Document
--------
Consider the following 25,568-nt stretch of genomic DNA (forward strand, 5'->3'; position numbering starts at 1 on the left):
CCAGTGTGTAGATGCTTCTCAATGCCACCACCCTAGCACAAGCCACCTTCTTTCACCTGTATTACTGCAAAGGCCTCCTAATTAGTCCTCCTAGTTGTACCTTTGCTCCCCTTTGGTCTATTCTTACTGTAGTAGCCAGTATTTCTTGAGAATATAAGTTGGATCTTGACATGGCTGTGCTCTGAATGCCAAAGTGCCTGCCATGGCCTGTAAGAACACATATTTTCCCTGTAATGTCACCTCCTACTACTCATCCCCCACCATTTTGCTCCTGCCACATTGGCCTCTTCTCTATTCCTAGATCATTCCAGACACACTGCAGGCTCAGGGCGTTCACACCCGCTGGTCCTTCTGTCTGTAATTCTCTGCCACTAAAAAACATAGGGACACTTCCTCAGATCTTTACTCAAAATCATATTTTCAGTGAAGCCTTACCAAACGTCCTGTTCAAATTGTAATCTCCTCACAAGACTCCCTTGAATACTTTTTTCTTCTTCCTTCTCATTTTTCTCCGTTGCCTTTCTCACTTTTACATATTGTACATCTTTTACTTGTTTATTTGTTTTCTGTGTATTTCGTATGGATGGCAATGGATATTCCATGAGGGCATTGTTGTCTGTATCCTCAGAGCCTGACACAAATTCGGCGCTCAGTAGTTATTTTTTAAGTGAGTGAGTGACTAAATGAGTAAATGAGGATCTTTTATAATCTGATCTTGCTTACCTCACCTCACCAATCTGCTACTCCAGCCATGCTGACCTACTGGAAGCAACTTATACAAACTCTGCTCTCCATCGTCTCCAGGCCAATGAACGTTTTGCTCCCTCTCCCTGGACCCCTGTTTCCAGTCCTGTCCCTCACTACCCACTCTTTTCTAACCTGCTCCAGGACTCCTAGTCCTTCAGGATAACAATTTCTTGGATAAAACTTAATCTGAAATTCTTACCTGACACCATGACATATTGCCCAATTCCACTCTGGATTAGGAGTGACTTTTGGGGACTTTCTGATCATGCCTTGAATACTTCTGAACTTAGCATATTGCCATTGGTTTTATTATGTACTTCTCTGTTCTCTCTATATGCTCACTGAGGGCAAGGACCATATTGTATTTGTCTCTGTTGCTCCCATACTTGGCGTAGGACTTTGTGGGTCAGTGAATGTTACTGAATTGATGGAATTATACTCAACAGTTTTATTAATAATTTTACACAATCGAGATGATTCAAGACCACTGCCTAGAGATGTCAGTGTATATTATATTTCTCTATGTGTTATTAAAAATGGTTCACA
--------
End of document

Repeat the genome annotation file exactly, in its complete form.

Consider the following 25,568-nt stretch of genomic DNA (forward strand, 5'->3'; position numbering starts at 1 on the left):
CCAGTGTGTAGATGCTTCTCAATGCCACCACCCTAGCACAAGCCACCTTCTTTCACCTGTATTACTGCAAAGGCCTCCTAATTAGTCCTCCTAGTTGTACCTTTGCTCCCCTTTGGTCTATTCTTACTGTAGTAGCCAGTATTTCTTGAGAATATAAGTTGGATCTTGACATGGCTGTGCTCTGAATGCCAAAGTGCCTGCCATGGCCTGTAAGAACACATATTTTCCCTGTAATGTCACCTCCTACTACTCATCCCCCACCATTTTGCTCCTGCCACATTGGCCTCTTCTCTATTCCTAGATCATTCCAGACACACTGCAGGCTCAGGGCGTTCACACCCGCTGGTCCTTCTGTCTGTAATTCTCTGCCACTAAAAAACATAGGGACACTTCCTCAGATCTTTACTCAAAATCATATTTTCAGTGAAGCCTTACCAAACGTCCTGTTCAAATTGTAATCTCCTCACAAGACTCCCTTGAATACTTTTTTCTTCTTCCTTCTCATTTTTCTCCGTTGCCTTTCTCACTTTTACATATTGTACATCTTTTACTTGTTTATTTGTTTTCTGTGTATTTCGTATGGATGGCAATGGATATTCCATGAGGGCATTGTTGTCTGTATCCTCAGAGCCTGACACAAATTCGGCGCTCAGTAGTTATTTTTTAAGTGAGTGAGTGACTAAATGAGTAAATGAGGATCTTTTATAATCTGATCTTGCTTACCTCACCTCACCAATCTGCTACTCCAGCCATGCTGACCTACTGGAAGCAACTTATACAAACTCTGCTCTCCATCGTCTCCAGGCCAATGAACGTTTTGCTCCCTCTCCCTGGACCCCTGTTTCCAGTCCTGTCCCTCACTACCCACTCTTTTCTAACCTGCTCCAGGACTCCTAGTCCTTCAGGATAACAATTTCTTGGATAAAACTTAATCTGAAATTCTTACCTGACACCATGACATATTGCCCAATTCCACTCTGGATTAGGAGTGACTTTTGGGGACTTTCTGATCATGCCTTGAATACTTCTGAACTTAGCATATTGCCATTGGTTTTATTATGTACTTCTCTGTTCTCTCTATATGCTCACTGAGGGCAAGGACCATATTGTATTTGTCTCTGTTGCTCCCATACTTGGCGTAGGACTTTGTGGGTCAGTGAATGTTACTGAATTGATGGAATTATACTCAACAGTTTTATTAATAATTTTACACAATCGAGATGATTCAAGACCACTGCCTAGAGATGTCAGTGTATATTATATTTCTCTATGTGTTATTAAAAATGGTTCACA